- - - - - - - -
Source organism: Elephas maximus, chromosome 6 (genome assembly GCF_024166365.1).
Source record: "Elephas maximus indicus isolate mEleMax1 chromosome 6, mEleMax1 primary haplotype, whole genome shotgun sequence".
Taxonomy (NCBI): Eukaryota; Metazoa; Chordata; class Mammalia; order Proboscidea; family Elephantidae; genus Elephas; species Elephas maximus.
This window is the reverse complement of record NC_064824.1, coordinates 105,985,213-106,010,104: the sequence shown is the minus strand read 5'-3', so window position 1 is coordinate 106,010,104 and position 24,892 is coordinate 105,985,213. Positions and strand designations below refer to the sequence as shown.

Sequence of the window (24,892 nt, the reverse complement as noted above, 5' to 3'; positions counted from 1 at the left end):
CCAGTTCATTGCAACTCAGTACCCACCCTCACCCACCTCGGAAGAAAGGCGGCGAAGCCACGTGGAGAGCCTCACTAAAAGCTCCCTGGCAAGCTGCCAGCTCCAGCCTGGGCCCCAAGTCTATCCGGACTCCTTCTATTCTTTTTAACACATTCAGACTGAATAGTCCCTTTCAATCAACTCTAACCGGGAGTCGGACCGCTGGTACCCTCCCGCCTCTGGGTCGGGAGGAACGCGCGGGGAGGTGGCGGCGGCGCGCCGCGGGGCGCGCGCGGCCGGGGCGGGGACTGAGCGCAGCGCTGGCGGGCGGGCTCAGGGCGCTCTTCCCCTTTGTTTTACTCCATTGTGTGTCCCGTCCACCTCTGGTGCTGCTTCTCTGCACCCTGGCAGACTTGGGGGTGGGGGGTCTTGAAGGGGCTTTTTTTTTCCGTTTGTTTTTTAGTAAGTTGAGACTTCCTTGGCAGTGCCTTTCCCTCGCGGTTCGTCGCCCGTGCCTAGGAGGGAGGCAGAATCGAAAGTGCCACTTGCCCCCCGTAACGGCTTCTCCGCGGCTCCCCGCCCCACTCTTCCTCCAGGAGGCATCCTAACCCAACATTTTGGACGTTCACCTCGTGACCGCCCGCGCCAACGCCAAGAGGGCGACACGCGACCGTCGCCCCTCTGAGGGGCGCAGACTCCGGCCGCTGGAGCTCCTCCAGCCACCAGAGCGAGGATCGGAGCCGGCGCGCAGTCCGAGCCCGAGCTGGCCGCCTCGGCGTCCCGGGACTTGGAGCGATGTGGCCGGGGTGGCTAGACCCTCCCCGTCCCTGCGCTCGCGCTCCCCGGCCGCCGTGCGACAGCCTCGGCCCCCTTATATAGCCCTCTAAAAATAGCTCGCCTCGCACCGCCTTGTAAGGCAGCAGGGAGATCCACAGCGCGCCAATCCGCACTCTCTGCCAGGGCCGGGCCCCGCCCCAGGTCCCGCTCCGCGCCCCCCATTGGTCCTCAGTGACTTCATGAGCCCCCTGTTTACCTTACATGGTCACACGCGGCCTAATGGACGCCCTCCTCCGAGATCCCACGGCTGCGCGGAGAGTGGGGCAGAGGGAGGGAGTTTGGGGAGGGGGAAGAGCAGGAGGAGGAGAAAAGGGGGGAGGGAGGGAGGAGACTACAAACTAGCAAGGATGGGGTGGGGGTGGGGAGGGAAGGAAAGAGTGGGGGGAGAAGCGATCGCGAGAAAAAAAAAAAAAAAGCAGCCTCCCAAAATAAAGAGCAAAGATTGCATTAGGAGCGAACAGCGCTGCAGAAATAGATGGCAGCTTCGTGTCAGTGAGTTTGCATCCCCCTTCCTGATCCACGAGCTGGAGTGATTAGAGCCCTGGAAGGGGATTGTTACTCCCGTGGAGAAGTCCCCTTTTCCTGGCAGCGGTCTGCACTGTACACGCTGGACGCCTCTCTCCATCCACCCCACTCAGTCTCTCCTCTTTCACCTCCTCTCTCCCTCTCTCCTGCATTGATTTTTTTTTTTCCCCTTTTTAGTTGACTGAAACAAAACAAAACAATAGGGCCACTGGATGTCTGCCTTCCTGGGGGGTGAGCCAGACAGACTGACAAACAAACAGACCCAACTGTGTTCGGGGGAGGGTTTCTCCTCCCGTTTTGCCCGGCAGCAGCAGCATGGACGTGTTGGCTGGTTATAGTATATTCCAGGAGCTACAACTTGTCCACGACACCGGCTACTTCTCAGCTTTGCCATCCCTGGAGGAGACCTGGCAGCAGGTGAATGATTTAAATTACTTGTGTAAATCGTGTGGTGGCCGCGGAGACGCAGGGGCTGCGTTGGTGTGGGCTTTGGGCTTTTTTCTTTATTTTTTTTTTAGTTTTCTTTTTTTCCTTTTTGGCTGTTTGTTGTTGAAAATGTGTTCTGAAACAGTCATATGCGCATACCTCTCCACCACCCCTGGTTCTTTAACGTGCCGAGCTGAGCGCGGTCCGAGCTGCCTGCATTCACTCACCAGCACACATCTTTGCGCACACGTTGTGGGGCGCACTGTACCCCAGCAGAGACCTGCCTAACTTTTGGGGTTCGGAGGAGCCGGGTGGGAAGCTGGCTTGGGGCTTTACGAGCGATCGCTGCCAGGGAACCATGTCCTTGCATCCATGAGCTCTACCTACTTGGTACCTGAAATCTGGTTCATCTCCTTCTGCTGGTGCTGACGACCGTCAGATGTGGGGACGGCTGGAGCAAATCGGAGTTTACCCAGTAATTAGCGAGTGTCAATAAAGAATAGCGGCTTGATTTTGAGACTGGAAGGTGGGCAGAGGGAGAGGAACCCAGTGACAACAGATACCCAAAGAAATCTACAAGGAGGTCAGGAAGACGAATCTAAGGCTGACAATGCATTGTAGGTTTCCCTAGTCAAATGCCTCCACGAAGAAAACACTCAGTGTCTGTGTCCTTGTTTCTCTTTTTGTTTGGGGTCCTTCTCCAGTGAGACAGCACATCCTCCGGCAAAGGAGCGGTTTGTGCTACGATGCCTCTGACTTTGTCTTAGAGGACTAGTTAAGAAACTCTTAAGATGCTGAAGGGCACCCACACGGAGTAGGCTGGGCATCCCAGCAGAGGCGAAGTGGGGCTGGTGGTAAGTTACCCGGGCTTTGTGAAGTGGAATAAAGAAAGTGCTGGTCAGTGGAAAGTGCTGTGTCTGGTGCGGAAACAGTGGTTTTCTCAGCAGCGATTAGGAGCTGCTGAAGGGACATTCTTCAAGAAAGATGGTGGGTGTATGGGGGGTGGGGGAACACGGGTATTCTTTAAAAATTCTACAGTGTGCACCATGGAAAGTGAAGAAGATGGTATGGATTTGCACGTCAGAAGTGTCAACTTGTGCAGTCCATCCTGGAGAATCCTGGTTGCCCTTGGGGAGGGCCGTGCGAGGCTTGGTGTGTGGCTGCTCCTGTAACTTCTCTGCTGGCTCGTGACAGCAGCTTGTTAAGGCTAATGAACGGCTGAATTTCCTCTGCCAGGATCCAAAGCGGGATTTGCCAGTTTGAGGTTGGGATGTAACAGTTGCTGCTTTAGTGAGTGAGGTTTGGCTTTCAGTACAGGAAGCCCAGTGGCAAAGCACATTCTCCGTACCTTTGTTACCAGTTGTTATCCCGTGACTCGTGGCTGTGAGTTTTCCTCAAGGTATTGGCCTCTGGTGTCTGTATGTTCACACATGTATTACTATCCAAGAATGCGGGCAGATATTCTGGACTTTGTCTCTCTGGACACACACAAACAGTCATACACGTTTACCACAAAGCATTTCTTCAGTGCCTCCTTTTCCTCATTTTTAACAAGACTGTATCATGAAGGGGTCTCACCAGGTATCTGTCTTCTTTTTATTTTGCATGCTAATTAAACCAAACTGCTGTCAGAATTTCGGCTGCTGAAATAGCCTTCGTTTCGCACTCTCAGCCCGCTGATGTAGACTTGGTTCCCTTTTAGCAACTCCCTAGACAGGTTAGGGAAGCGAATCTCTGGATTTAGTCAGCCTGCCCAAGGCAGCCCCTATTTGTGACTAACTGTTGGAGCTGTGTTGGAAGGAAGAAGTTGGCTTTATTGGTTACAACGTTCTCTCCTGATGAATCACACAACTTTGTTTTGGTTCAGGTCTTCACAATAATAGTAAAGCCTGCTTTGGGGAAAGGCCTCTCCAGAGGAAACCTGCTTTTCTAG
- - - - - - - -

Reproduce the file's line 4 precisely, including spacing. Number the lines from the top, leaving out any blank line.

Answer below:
This window is the reverse complement of record NC_064824.1, coordinates 105,985,213-106,010,104: the sequence shown is the minus strand read 5'-3', so window position 1 is coordinate 106,010,104 and position 24,892 is coordinate 105,985,213. Positions and strand designations below refer to the sequence as shown.